Credit fraud

Six tips to avoid falling victim to credit fraud


International Fraud Awareness Week runs from November 14 to 20, with the goal of raising awareness about tax fraud, businesses and consumers, identity theft and the many other ways in which criminals get involved. attack individuals and organizations.

According to the Association of Certified Fraud Examiners and a report by Grant Thornton, “The Next Normal: Preparing for a Post-Pandemic Fraud Landscape,” 51% of organizations have discovered more frauds since the start of the pandemic. Some 71% expect the level of fraud affecting their organizations to increase over the next year.

Take part in lively discussions with the Moneyweb community and gain full access to our market indicators and data tools while supporting quality journalism.

R63/month Where R630/year


You can to cancel at any time.

The Covid-19 pandemic may have limited the activities of law-abiding citizens, but it seems that many scammers are flourishing.

The best way to limit fraud losses is, of course, to prevent them in the first place. Scammers usually need you to provide them with information, so be aware of the warning signs, so you can stop trusted violators in their tracks.

Credit fraud occurs when someone borrows money on your behalf or uses your cards to purchase goods or services.

Typically, you end up with unpaid debt in your name – an issue that can take a lot of time and effort to resolve. This new debt can also impact your credit rating, which is the metric used by banks and other lending institutions to decide whether to lend you money. Your credit score also determines whether you will receive a favorable interest rate.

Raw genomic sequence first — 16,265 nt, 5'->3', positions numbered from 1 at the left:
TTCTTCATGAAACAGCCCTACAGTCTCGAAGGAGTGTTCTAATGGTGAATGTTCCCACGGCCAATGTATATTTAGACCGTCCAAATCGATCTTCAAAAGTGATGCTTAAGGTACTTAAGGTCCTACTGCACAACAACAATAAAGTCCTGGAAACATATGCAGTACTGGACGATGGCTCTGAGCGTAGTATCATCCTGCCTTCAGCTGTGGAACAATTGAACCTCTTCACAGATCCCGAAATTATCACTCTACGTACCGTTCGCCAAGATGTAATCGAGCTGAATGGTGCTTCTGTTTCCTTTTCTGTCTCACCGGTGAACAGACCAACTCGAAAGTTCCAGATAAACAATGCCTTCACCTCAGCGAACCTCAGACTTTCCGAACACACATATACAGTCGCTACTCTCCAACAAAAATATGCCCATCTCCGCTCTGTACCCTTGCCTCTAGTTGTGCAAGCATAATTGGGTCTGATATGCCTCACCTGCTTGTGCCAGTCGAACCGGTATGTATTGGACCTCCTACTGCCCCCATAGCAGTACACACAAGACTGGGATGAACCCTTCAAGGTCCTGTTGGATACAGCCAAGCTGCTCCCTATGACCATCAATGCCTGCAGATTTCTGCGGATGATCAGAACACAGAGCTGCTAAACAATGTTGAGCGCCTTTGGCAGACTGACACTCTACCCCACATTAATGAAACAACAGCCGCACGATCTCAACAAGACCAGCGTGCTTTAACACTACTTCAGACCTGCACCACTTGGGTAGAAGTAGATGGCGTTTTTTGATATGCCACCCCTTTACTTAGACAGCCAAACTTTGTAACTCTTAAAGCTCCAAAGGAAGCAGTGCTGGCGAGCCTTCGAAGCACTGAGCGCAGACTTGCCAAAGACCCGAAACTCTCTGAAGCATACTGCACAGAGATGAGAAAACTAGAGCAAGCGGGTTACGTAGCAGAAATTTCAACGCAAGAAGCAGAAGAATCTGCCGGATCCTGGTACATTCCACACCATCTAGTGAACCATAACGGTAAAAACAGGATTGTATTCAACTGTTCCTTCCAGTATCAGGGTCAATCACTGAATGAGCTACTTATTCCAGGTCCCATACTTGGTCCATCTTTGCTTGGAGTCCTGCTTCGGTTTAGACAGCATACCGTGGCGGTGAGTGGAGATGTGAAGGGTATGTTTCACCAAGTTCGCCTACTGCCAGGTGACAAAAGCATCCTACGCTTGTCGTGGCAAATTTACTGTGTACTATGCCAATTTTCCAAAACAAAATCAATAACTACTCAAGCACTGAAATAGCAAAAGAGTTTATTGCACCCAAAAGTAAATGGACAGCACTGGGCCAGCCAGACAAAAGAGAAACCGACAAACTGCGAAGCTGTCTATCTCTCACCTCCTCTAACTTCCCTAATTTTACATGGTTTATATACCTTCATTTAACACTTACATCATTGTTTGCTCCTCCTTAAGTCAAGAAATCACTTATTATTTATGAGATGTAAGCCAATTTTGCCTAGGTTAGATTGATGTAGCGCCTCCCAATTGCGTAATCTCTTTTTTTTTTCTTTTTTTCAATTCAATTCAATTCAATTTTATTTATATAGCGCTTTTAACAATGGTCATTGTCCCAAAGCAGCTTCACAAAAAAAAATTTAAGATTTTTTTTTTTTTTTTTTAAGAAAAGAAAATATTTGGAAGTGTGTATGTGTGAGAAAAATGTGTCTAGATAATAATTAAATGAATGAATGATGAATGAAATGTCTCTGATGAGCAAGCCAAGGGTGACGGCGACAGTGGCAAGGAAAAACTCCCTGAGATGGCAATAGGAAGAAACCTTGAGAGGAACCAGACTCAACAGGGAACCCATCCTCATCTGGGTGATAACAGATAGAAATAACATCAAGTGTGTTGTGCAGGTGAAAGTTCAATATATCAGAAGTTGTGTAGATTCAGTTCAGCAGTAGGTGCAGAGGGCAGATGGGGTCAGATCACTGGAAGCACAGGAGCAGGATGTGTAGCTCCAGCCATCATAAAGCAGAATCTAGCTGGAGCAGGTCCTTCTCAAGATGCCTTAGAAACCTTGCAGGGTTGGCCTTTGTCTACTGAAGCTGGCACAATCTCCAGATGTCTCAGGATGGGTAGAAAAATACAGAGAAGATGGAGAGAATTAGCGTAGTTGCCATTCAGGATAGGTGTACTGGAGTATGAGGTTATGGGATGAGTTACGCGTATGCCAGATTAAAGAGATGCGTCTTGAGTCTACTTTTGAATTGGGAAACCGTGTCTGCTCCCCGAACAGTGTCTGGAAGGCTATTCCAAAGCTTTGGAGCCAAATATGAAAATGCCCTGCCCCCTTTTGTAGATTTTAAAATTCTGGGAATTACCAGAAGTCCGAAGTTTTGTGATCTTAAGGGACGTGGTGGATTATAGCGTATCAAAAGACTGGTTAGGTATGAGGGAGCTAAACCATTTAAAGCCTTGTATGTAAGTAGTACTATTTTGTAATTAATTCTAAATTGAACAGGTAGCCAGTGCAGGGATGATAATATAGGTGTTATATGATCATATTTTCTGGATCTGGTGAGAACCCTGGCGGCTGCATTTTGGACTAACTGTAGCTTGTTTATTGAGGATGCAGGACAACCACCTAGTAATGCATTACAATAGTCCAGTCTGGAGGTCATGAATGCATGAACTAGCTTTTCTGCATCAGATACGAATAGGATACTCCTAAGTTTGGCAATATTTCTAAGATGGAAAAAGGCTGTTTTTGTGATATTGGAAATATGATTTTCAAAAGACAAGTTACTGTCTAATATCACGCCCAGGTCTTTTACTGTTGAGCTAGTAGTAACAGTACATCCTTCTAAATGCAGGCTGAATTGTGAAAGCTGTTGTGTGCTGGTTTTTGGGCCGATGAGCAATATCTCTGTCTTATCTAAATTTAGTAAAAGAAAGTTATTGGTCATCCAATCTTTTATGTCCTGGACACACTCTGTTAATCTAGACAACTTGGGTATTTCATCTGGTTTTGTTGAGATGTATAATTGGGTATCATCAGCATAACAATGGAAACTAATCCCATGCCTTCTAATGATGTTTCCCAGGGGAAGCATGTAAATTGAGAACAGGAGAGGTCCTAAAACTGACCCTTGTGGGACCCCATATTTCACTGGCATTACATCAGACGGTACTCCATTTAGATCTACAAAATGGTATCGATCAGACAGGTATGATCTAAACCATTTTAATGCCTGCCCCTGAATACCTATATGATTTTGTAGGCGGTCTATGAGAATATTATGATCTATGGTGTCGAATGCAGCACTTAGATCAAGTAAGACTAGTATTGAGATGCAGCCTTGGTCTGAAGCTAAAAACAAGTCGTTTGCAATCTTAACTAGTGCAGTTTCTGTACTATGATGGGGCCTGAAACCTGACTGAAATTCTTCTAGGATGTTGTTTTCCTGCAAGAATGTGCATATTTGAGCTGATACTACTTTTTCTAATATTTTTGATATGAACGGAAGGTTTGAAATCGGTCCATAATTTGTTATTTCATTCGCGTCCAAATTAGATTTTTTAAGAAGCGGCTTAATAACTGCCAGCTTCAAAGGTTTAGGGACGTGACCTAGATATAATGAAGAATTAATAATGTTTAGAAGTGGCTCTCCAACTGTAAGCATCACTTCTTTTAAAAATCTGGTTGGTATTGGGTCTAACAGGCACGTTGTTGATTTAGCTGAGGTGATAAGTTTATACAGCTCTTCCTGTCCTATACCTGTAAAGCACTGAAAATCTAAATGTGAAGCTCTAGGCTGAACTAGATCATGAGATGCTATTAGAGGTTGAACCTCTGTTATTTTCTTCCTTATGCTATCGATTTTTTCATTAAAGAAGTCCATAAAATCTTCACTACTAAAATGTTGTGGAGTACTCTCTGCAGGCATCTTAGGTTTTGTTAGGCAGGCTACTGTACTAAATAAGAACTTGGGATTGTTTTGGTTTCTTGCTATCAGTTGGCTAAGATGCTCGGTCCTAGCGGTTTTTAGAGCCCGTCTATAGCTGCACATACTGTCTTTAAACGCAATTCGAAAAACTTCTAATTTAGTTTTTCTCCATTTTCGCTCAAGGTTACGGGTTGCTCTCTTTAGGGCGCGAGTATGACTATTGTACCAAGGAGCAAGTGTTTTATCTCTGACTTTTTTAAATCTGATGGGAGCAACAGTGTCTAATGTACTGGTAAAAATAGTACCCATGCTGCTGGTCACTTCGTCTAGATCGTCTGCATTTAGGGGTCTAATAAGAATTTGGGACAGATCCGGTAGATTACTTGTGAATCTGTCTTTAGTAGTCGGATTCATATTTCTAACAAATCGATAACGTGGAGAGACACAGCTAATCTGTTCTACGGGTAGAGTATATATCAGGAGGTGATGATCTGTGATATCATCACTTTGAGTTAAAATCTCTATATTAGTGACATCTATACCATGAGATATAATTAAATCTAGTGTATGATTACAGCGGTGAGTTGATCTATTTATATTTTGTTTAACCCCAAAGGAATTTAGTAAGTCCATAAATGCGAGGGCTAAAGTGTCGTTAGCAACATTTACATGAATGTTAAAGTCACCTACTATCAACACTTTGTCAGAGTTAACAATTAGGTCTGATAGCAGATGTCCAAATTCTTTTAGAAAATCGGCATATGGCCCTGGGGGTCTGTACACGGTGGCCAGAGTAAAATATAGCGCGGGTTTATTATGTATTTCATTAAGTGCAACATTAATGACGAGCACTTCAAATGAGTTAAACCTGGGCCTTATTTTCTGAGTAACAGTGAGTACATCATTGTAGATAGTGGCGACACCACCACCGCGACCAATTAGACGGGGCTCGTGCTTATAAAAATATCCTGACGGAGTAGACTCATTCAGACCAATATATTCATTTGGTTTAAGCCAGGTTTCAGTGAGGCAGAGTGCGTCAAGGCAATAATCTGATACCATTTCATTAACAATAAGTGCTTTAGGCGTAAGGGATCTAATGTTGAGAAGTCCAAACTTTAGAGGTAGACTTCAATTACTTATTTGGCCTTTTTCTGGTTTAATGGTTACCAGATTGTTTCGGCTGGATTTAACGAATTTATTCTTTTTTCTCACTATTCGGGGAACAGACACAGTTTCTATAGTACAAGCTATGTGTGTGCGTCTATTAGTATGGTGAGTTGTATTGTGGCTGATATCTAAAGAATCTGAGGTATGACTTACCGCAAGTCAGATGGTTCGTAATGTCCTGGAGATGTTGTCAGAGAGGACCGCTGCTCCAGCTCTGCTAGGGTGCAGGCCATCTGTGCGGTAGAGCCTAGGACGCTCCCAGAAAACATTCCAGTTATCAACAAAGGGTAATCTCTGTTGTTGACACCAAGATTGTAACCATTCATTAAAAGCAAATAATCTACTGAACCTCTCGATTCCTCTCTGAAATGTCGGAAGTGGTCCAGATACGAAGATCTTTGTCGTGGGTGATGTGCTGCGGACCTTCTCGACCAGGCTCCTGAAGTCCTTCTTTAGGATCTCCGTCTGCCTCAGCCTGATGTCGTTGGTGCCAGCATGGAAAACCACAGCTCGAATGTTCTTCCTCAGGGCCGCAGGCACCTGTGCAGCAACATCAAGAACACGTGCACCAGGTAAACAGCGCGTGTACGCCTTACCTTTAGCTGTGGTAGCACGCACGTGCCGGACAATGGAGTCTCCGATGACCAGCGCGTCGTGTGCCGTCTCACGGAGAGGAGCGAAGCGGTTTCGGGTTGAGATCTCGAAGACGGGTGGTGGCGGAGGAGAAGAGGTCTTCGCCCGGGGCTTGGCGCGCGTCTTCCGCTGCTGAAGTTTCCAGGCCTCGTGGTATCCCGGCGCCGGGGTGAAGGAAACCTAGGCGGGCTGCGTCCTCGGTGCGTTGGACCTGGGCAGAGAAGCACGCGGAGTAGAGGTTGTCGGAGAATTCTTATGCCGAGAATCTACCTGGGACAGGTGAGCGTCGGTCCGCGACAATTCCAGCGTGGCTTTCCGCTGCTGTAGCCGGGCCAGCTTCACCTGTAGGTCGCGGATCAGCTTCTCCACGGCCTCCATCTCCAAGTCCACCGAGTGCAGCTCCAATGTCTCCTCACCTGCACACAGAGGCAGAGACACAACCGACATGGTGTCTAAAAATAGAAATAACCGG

Here are six tips to help you stay safe:

  • Protect personal information. A pleasant-sounding caller who appears to represent your bank or a government agency, and asks to update your contact details, could be a sophisticated con artist. Do not disclose account numbers, passwords or other information. Also beware of emails, texts, or pop-up messages, which are unlikely to come from legitimate companies.
  • Configure security. Use passwords that are difficult to crack and change them regularly. Install antivirus, firewall, and spyware protection on your computer and keep them up to date.
  • Be careful when shopping. More and more people have turned to online shopping since the lockdown began. Do not use internet cafes or common areas for shopping and only do business with familiar businesses. Signs of a secure and genuine site are a lock icon on the browser’s status bar or a website URL that begins with “https:”
  • Review monthly statements. Take the habit check your monthly statements so that you can identify any suspicious entries. If statements are printed, shred or destroy them instead of throwing them in the trash.
  • Check your credit score. Monitor your credit score regularly, as this is one way to find out if loans have been taken out fraudulently on your behalf.
  • Store your cards safely: You usually only need one or two credit and ID cards for everyday use. Keep the rest in a safe place.

Take action immediately if you think you’ve been scammed or lost your cards. Notify your financial institution, report the incident to the police, and request a case number. You can also contact the Southern Africa Fraud Prevention Service on 011 867 2234 or here.

Credit fraud is planned, it does not happen by accident. You have been specifically selected by the thief.

People expect criminals to look like villains from an old movie, but they’re more likely to be good at speaking and mastering the technology. It pays to be informed and to be vigilant.

Shafeeka Anthony is the Marketing Manager for the personal finance website